Pothana Saikumar, Ph.D.
Associate Professor/Research in Pathology
Cell death is an important mechanism in the pathogenesis of many diseases as well as homeostasis in adult tissues. Dr. Pothana Saikumar's research is aimed at elucidating the biochemical and molecular mechanisms of cell death that occurs in the context of hypoxia as well as cancer chemotherapy.
Mitochondrial outer membrane permeabilization, associated with most apoptotic stimuli, results in the release of apoptogenic proteins like Cytochrome c, Smac/DIABLO, and HtrA2/Omi from mitochondria and is regulated by both pro- and anti- apoptotic members of the Bcl-2 family of proteins. They have previously shown that hypoxia induces the translocation of Bax, a death promoting protein, from cytosol to mitochondria, followed by its oligomerization along with Bak protein in the membrane and release of cytochrome c from mitochondria to the cytosol.
Recently, a model involving mitochondrial fragmentation has been suggested as a complementary mechanism for mitochondrial outer membrane permeabilization.
However, their studies identified 15d-PGJ2, a product of inflammatory COX-2 during reoxygenation, inducing cell death with mitochondrial fusion preceding the death. They are currently studying the mechanisms involved in the dynamic alterations of mitochondrial shape associated with apoptosis.
Many cancers are resistant to classical drug/radiation therapies, which induce apoptosis. In this regard, they have identified compounds that could induce nonapoptotic cell death termed as cytoplasmic vacuolation death or paraptosis in apoptosis resistant cancer cells. They reported that upregulation and processing of autophagy marker LC3 is an important event in non-autophagic cytoplasmic vacuolation death. They are further exploring the signaling mechanisms of this novel death pathway as well as of its utility in treating therapy resistant cancers.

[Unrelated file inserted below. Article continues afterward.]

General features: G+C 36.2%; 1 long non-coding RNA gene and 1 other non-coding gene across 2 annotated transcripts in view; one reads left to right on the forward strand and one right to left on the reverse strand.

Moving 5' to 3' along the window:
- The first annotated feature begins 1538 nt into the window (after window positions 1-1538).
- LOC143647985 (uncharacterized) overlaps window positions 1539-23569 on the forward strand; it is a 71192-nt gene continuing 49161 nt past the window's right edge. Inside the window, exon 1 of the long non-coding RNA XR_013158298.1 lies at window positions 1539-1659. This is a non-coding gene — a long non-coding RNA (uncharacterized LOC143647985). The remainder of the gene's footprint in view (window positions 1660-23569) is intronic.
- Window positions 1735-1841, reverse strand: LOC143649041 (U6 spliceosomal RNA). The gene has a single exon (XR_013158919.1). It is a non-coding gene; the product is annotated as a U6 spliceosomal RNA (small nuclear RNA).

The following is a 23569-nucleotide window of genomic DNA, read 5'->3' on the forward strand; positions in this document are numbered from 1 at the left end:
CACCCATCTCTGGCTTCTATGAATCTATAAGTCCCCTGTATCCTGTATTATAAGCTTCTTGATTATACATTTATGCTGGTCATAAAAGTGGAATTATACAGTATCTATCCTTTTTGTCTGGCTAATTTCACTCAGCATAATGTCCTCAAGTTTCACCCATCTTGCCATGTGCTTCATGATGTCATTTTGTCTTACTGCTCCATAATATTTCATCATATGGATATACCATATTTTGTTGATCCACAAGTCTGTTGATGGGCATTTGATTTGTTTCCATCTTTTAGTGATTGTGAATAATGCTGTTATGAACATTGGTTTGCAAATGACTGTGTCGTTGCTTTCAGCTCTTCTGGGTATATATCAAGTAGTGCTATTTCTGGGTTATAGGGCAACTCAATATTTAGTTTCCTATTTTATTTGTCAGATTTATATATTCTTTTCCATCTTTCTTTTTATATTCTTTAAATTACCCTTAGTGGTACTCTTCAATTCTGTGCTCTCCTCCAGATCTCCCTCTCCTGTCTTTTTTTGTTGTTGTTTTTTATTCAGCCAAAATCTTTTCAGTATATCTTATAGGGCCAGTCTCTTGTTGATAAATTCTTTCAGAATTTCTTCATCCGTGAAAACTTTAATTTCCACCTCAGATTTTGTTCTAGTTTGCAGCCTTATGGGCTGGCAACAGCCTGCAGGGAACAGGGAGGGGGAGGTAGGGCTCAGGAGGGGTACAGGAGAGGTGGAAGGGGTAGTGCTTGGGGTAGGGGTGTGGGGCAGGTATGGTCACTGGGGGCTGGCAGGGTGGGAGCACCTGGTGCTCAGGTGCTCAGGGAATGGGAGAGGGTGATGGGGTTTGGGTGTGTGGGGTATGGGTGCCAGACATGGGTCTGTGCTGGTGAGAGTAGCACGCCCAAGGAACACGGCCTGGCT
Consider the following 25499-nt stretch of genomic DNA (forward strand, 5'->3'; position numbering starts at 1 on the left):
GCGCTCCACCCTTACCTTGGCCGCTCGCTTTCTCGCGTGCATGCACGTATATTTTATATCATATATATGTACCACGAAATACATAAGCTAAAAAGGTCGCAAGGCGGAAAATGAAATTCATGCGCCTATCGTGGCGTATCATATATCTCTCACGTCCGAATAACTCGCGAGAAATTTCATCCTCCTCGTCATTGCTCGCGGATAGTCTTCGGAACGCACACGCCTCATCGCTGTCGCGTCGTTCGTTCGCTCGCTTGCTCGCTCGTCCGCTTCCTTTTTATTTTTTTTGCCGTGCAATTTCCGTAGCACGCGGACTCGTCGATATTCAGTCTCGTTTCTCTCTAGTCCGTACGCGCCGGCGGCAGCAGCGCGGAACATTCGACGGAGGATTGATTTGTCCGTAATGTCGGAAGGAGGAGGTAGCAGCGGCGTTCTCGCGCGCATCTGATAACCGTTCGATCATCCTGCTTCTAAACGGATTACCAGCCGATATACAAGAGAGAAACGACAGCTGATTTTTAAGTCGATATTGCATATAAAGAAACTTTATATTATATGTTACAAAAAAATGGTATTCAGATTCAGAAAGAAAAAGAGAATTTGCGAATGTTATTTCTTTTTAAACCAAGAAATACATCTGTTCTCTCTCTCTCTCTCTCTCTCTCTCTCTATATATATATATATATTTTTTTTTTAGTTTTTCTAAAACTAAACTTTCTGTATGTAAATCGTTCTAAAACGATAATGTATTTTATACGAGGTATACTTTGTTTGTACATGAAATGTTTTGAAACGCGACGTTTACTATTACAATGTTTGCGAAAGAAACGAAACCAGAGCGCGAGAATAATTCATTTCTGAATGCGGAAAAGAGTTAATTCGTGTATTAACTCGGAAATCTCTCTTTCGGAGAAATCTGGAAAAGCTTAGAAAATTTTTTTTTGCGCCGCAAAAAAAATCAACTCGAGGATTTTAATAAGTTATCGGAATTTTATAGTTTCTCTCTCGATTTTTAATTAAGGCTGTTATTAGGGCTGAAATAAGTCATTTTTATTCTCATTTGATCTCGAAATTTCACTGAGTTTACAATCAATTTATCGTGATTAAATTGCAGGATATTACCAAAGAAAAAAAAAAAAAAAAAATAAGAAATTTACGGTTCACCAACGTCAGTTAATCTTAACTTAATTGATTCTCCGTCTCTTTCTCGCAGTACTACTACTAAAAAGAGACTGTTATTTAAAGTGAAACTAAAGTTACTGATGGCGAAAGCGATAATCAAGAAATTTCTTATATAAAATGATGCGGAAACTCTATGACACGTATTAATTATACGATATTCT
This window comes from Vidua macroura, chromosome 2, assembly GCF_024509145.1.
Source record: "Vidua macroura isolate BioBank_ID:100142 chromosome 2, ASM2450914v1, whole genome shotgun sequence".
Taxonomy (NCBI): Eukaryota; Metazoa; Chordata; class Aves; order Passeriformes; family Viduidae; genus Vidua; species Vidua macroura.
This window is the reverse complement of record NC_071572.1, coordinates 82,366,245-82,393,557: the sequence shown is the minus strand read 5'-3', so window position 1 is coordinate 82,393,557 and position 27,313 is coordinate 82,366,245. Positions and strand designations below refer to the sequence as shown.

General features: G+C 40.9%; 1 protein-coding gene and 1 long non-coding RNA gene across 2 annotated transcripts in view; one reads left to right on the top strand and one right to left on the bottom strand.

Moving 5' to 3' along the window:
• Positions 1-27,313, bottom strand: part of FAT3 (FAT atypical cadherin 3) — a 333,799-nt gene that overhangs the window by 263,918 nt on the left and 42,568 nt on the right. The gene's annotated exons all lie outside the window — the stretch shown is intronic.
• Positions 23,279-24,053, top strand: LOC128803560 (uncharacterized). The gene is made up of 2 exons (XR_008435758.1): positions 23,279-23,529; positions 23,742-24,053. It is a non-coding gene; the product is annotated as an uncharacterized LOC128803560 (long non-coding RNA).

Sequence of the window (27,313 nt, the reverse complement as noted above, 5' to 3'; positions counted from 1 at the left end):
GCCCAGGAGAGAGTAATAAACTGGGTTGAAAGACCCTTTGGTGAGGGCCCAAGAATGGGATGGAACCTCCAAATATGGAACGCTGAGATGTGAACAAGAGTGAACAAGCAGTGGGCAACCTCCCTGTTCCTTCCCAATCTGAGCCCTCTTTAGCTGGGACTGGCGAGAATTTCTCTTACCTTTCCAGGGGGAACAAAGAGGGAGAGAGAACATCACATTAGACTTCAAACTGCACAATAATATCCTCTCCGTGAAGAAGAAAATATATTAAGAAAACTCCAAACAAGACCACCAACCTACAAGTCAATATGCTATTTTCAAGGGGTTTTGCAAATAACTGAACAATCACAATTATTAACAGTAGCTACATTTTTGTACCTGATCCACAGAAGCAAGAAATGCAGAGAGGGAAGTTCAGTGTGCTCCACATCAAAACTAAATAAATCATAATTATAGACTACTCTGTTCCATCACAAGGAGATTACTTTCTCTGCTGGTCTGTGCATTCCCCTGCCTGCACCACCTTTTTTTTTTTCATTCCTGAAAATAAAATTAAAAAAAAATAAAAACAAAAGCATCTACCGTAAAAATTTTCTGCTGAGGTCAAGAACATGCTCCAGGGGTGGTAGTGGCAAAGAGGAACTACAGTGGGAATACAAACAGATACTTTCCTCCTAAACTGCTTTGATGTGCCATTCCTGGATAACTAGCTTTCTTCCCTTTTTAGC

Molecular basis by which a tumor suppressive TGF-β signaling promotes tumor progression in advanced cancers is not known. They recently identified a TGF-β responsive gene TMEPAI (transmembrane prostate androgen-induced protein), whose expression is increased in several breast tumors. TMEPAI blocks TGF-β signaling through possible sequestration of R-Smads thus converting TGF-β from a tumor suppressor to a tumor promoter. Their current research explores the mechanisms by which TMEPAI alters TGF-β signaling and its role in tumorigenicity.
- 1985 - PhD - Biochemistry - Indian Institute of Science Bangalore , India
- 1979 - Molecular Biophysics - Indian Institute of Science Bangalore , India
- 1978 - MS - Biochemistry - Banaras Hindu University Varanasi , India
- 1976 - BS - Chemistry (Major) Math and Physics (Minors) - Andhra University Waltair , India
- 1992 - Postdoctoral Fellowship - Molecular Oncology - The Wistar Institute Philadelphia , PA
- 1988 - Postdoctoral Fellowship - Molecular Oncology - National Cancer Institute - Frederick Cancer Research Facility Frederick , MD